• Milk (animal or vegetable)

Animal milks are an emulsion of fat in water. Nut and plant milks are created as stable emulsions of oil (fat) in water. All milks are water soluble and are not suitable carriers, dispersants or solubilizers for essential oils, again, because water and oil don’t mix. While you may be able to create a temporary emulsion between essential oils and milk, particularly in high fat content animal milk, at a molecular level there is nothing holding the drops of each liquid together except for the mechanical action of vigorous whisking. Once in the bath the essential oils float on the surface, perhaps slightly more dispersed than if undiluted oils were added, but not much. You will still have virtually undiluted essential oils coming into contact with your skin.

  • Witch hazel

Witch Hazel Distillate is all water and completely water soluble. Witch Hazel with 14% alcohol is also completely water soluble. Remember, water and oil don’t mix! The alcohol proof and percentage is too low to be an effective solubilizer for essential oils.

  • Glycerin

Glycerin is completely water soluble. Essential oils are oil soluble. Glycerin is not an appropriate carrier for essential oils because oil and water don’t mix!

  • Alcohol

At least 160 proof alcohol is necessary for proper dispersion of essential oils with 190 proof being preferable. Everclear and perfumer’s alcohol fall into this category and the purchase of both is restricted in some areas. (You cannot dissolve essential oils in vodka.) So long as you first dissolve the essential oil in the alcohol, a certain percentage of water can be added with no separation. However when added to a bath, any solution of alcohol and essential oil floats on the surface with an oil slick appearance. The alcohol rapidly evaporates, leaving the essential oil virtually undiluted to attach to your skin.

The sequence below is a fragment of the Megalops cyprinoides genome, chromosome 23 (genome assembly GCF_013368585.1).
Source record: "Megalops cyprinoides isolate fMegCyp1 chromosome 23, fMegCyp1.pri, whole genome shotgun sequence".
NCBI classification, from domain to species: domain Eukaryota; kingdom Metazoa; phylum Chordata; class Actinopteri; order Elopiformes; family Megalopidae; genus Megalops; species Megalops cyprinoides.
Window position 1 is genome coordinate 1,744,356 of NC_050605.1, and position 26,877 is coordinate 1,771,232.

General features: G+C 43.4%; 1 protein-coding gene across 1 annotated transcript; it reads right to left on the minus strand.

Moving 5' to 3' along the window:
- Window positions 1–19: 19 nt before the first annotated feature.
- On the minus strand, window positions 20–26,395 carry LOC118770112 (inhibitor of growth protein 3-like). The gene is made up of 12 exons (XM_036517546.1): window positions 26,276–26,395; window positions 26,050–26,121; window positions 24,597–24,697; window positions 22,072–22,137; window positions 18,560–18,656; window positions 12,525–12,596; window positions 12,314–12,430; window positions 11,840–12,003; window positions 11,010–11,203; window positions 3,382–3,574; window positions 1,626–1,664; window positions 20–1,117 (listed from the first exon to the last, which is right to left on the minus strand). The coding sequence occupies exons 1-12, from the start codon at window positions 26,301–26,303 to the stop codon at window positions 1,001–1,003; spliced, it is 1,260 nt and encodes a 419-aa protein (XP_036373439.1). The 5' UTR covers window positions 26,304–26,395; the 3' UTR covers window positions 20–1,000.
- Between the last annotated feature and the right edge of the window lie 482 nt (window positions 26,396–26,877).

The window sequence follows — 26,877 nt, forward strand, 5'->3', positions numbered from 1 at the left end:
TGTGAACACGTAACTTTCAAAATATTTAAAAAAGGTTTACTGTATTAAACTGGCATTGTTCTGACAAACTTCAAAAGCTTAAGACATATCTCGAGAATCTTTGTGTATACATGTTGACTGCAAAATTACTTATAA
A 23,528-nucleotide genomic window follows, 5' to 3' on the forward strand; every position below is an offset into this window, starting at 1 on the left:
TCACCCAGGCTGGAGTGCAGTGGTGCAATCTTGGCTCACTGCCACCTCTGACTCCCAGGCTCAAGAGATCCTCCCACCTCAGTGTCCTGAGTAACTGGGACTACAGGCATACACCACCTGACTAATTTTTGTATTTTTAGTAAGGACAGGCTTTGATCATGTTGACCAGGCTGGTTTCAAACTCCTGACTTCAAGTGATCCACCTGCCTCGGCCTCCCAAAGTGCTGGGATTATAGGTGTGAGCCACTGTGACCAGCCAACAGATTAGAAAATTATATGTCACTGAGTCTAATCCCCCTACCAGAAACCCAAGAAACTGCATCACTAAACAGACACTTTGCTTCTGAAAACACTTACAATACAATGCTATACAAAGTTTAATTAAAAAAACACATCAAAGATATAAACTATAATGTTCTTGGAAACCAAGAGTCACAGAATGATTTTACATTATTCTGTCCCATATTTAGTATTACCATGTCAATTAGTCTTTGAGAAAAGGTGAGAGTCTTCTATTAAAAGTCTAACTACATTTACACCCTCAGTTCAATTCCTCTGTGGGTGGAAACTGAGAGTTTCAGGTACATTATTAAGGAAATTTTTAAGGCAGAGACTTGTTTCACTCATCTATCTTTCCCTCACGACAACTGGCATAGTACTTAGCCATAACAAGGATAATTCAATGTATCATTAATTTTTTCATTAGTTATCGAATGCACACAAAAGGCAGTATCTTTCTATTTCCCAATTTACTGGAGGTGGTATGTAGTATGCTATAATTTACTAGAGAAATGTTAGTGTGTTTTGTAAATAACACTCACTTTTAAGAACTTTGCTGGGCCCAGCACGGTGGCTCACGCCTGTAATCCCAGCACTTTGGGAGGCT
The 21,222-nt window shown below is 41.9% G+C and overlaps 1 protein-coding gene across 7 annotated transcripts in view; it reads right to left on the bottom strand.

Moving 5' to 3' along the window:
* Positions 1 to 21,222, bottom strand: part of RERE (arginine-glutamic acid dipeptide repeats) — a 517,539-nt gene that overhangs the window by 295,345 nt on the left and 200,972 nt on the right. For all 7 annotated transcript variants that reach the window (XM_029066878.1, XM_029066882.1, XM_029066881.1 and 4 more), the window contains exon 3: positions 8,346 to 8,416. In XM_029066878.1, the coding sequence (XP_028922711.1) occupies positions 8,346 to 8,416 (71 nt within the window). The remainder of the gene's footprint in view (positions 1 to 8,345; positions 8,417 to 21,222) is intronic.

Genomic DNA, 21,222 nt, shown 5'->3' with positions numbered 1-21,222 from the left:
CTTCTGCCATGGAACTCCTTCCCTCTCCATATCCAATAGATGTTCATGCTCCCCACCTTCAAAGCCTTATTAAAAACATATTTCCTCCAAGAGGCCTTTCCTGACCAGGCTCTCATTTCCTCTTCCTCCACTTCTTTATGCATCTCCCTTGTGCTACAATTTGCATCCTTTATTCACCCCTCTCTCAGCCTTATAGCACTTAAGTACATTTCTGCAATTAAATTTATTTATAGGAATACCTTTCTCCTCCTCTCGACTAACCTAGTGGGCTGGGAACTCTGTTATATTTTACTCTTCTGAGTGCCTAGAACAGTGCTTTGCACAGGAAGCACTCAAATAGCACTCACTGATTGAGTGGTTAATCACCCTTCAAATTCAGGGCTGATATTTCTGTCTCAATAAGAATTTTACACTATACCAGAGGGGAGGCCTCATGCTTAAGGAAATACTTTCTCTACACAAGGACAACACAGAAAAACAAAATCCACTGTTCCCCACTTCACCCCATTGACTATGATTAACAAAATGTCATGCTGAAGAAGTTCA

• Aloe vera 

There are several types of Aloe Vera leaf extract – Gel, Jelly, Juice and Liquid. There is also a powder that is meant to be reconstituted in water. None of these are appropriate carriers for essential oils in the bath. Aloe Vera Jelly, which has added thickeners and preservatives, may be used as an essential oil base for direct application to the skin. However, if added to the bath, the essential oils will separate and float, as with other watery bases.

Where can I get the supplies to safely put essential oils in the bath?

Lotioncrafter –
Wholesale Supplies Plus –
Ingredients To Die For –
Making Cosmetics –
Brambleberry –
The Herbarie –
The Formulator Sample Shop –
The Sage –
New Directions Aromatics –
SaveonCitric –
Camden Grey –
Sunrose Aromatics –

Windy Point –

Gracefruit –
The Soap Kitchen
Phoenix products –
Plushfolly –
Aromantic –
Aroma Zone –

About Deborah Kallevig: Like so many others in the skin care business, I caught the formulating fever well after my first career path was set. As a former EMT and Respiratory Therapist, as well as a skilled home cook, I found that trading in my scrubs and apron for a lab coat was easier that I expected.
I built on my experience with herb craft, college science & math, and advanced baking and kitchen skills as I delved into cosmetic formulating. I buckled down to learn everything I could about the skin care industry, including the regulations, concepts, ingredients and lab techniques.
My self-directed learning is ongoing, through research, participation in various groups, classes and workshops, and with constant trial and error formulating. I feel empowered to create body and beauty products that are carefully considered, elegantly made and effective in their simplicity. I love making stuff!

Deborah is the Head Mixtress at Unfussed Body & Beauty, and you can reach her here:

Special thanks to Ginger L. Moore for her input on alcohol as a dispersant.